When some ninety-nine persons, led by Hugh O’Neill , Earl of Tyrone and Rory O’Donnell, Earl of Tyrconnell, sailed from Rathmullen County Donegal on 14 September 1607, it was destined to be probably the most momentous event in the history of the island of Ireland. The flight paved the way for the plantation of Ulster which introduced into that province Scots Presbyterians a sectarian division which still after four hundred years, defies the best efforts of the British and Irish governments to resolve.
Spain from where it was hoped a new expedition would be launched, was the destination of the Earls, but bad weather forced them to land in France, from where they headed towards Flanders, then a Spanish dependency. They wintered in Louvain where they heard the bitter news that Spain no longer wished to receive them. Eventually they were obliged to settle for Rome where they could expect little more than bulls and benedictions.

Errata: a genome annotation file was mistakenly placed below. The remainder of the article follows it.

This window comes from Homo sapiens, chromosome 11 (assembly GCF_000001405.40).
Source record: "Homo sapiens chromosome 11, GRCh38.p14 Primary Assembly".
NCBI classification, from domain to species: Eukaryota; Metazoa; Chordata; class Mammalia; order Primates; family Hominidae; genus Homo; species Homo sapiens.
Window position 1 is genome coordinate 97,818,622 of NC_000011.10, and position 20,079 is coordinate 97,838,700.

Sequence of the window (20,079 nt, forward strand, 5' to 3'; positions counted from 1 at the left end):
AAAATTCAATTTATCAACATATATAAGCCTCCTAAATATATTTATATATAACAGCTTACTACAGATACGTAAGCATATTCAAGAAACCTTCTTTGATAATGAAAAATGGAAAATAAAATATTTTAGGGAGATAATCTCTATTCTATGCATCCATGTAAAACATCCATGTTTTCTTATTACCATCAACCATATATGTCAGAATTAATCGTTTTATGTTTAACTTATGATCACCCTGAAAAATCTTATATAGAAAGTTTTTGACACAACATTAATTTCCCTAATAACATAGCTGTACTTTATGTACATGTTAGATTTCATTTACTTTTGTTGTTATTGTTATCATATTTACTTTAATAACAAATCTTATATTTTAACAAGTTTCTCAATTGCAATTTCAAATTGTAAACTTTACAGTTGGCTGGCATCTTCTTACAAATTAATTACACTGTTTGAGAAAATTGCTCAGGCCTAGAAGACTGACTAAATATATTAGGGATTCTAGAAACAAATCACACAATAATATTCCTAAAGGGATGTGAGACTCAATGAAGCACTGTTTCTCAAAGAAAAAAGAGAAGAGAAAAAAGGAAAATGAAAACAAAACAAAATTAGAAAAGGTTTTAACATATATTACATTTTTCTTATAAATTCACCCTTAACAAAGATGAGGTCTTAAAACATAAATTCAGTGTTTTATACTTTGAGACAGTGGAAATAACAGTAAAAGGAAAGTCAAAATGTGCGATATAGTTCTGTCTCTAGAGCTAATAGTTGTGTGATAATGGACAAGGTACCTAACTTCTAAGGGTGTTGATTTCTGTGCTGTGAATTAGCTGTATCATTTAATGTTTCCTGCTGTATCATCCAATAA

When they arrived in Rome they had covered almost 4,000 Kilometres, 1,200 at sea and the rest on horseback. The journey took them almost five and a half months passing through 109 towns, seven different countries, France , Spanish Flanders, Germany, the Swiss Cantons, the churches of Lorraine, Parma, Milan and the Papal State. The flight was to end in tragedy with the sudden deaths of Rory O’Donnell and his brother, Cuchonnacht Maguire, O’Neills son, the Baron of Dungannon and others, from malaria only a year after they left Ireland. O’Neill himself the last to survive, died in 1616, pleading in the end for help from Spain to return to Ireland at the head of an expedition but all in vain.